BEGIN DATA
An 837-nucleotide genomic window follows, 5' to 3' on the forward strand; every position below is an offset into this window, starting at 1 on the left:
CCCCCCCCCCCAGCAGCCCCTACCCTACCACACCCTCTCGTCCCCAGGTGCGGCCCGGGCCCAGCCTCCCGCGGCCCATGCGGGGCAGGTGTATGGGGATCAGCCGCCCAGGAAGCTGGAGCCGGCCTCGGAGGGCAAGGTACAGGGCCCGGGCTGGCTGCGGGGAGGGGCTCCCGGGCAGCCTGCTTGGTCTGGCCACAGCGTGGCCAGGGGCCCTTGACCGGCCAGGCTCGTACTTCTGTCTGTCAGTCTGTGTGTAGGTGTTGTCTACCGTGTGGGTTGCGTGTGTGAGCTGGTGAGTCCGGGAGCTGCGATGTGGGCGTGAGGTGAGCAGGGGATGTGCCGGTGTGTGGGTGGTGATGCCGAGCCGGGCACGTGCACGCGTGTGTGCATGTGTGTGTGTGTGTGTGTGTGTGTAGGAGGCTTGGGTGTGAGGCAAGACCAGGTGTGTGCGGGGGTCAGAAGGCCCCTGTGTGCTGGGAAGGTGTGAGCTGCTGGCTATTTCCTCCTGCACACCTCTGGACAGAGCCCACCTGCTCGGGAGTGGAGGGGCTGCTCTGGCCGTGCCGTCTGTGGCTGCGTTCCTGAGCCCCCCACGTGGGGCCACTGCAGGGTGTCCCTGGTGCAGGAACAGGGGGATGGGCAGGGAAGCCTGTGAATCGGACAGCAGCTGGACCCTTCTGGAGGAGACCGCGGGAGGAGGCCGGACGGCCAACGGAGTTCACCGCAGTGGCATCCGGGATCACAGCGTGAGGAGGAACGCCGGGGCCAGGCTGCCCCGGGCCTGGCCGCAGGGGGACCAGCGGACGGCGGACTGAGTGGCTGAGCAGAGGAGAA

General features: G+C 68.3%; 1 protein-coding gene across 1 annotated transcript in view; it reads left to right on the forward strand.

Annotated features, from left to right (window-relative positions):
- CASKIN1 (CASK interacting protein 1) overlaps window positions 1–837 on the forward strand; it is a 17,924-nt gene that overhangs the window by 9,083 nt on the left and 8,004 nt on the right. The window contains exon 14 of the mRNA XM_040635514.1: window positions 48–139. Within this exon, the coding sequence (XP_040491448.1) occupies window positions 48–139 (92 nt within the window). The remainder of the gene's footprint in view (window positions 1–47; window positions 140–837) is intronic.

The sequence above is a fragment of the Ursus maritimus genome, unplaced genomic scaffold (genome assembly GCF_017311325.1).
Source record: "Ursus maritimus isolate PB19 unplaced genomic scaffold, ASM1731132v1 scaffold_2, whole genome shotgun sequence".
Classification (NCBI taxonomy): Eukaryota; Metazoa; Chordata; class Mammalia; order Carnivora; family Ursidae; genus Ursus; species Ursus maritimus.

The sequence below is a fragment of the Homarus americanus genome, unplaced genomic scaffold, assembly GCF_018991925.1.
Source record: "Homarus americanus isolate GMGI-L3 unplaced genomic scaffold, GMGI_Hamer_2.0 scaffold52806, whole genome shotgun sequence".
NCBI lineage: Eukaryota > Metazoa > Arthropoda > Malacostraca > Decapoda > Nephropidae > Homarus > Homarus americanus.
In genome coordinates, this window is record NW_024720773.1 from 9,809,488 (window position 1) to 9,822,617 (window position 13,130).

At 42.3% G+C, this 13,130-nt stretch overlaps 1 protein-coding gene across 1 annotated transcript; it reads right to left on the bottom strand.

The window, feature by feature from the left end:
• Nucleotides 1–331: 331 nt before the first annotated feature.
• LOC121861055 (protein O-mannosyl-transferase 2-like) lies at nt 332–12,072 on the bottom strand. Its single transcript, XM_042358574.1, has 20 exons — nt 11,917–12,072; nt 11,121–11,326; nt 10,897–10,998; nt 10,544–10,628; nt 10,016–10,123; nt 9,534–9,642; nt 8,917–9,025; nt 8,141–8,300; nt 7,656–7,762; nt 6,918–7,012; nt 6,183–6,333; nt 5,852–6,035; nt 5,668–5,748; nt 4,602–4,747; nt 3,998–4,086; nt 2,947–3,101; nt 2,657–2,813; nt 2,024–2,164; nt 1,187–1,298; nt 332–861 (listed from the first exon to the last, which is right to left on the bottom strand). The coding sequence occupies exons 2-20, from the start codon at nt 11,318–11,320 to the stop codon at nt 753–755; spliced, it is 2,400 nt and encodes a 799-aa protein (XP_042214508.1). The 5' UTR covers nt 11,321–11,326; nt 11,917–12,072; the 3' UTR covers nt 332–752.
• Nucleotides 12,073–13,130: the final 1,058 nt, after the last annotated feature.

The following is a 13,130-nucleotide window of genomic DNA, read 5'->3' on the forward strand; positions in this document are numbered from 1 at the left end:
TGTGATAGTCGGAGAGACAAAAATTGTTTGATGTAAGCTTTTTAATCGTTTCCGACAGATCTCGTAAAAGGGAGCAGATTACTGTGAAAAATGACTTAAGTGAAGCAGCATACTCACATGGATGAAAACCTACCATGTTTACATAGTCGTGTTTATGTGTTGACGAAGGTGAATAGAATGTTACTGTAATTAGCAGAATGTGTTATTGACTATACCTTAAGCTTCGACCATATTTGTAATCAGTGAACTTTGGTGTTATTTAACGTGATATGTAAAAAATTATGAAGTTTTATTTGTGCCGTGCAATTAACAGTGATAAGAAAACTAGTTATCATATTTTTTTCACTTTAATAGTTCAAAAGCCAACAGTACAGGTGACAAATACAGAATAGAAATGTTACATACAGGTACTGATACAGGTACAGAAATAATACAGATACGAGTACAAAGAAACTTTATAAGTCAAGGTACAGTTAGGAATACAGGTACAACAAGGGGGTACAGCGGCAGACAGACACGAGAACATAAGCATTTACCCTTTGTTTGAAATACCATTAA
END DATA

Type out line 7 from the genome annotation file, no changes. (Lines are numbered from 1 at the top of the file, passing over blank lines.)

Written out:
Source record: "Ursus maritimus isolate PB19 unplaced genomic scaffold, ASM1731132v1 scaffold_2, whole genome shotgun sequence".